Wetter Weather and Thoughts On the Great Melt-Down 10 Years Ago.

We are getting hit with rain, as the rainy season kicks in, though seemingly earlier than last year, it is welcomed. And I just realized that this week marks the tenth anniversary of the 2008 Great Melt-Down, that crashed the markets and change the world, unseen since the Great Depression of the 1930s. In all, the week is going good. Work is chugging along, and I am almost finished unpacking all of my boxes from the time I moved here to Thornhill, BC.

I was surprised that the Forest Fire Rating was set back to Low so quickly. We are only less than two weeks into the rainy season, and the rains seems lighter this year, so I was looking at the Forest Rating sign a little puzzled, as the arrow was placed in the green section. I thought that this might be to soon. Well, even the website says it “Low,” so who am I to argue. The good news, the campfire ban is lifted, so get out, in the rain, and have a camp fire. Oddly, camping season is also over too.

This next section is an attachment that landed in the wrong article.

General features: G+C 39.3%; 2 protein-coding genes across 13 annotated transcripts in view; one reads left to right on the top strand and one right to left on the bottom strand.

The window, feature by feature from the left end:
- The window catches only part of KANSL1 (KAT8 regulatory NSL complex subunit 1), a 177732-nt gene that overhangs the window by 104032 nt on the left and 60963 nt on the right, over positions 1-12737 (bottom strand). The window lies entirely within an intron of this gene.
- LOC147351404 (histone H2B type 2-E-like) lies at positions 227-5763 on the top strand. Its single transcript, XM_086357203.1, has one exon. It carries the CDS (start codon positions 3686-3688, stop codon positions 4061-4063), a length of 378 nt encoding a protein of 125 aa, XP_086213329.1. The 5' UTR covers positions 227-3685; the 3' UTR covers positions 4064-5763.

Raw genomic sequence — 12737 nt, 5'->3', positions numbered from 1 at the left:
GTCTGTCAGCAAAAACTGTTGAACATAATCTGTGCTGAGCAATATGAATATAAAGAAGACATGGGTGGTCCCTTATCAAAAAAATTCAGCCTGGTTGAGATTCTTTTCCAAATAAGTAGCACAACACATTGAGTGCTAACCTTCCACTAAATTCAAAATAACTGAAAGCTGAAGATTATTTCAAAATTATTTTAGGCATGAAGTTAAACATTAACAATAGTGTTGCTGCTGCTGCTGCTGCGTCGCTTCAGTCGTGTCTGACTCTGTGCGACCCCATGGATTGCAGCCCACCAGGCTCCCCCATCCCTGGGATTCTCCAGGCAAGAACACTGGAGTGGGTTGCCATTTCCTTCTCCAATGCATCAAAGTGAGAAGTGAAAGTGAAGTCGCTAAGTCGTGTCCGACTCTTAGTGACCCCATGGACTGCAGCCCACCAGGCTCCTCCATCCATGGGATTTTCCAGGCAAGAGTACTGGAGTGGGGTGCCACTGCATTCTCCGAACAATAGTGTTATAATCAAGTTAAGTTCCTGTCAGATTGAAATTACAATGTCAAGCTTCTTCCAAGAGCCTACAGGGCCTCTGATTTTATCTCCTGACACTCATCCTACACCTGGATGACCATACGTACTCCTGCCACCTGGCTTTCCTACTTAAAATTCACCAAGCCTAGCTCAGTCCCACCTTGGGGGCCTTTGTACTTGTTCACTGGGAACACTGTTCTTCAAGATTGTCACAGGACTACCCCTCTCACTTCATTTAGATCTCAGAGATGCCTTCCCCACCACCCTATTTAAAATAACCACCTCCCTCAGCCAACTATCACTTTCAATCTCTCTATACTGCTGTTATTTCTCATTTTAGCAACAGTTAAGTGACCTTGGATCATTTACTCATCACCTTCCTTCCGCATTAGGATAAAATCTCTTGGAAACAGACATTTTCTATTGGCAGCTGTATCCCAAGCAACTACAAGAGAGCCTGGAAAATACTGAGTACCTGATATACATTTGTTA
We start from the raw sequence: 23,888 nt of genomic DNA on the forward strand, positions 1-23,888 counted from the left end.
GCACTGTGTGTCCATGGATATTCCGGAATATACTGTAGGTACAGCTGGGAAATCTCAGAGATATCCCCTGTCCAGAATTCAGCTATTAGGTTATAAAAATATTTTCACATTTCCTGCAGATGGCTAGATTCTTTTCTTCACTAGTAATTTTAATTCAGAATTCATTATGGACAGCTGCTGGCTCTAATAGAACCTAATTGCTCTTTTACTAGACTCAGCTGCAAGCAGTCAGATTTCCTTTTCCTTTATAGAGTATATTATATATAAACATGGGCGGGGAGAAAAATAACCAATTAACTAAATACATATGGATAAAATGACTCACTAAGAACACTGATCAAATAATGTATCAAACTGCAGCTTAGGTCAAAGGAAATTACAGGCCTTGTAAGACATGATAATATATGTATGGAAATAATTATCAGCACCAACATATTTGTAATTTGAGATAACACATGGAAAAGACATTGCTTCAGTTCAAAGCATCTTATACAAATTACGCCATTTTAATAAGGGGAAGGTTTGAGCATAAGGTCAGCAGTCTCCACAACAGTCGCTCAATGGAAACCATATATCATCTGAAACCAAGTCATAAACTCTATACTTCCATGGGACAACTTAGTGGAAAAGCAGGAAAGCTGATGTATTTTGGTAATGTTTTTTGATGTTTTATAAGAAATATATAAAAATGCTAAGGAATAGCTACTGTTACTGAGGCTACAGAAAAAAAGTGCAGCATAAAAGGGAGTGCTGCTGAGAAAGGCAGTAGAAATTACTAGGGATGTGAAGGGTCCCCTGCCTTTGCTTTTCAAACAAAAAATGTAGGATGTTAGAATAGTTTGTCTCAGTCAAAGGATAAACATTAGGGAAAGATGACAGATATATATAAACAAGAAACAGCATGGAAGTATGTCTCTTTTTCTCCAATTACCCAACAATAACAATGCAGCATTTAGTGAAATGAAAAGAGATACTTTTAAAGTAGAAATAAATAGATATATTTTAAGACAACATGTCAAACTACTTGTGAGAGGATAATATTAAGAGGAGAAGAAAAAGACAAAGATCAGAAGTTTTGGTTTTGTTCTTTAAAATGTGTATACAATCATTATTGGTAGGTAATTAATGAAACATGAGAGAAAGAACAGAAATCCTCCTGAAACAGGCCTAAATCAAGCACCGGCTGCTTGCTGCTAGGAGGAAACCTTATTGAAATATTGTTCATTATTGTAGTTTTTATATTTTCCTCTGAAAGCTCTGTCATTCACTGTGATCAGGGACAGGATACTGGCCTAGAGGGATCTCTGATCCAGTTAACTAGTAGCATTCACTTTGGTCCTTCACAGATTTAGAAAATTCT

I was checking my journals from a decade ago, and came upon an entry from September, 27 2008. At the time I was living in Fort Langley, BC, working for Bell Canada. I wrote about all the news of the Melt-Down, and how it seemed, “over exaggerated.” Boy was I wrong; the news was correct, as my work saw over 150 employees in October 2008 get laid-off. All around me, nothing seemed secure and talks of lower Interest Rates and Buy-Out for Banks, blanketed the news. The cause and effects, they said would last for years.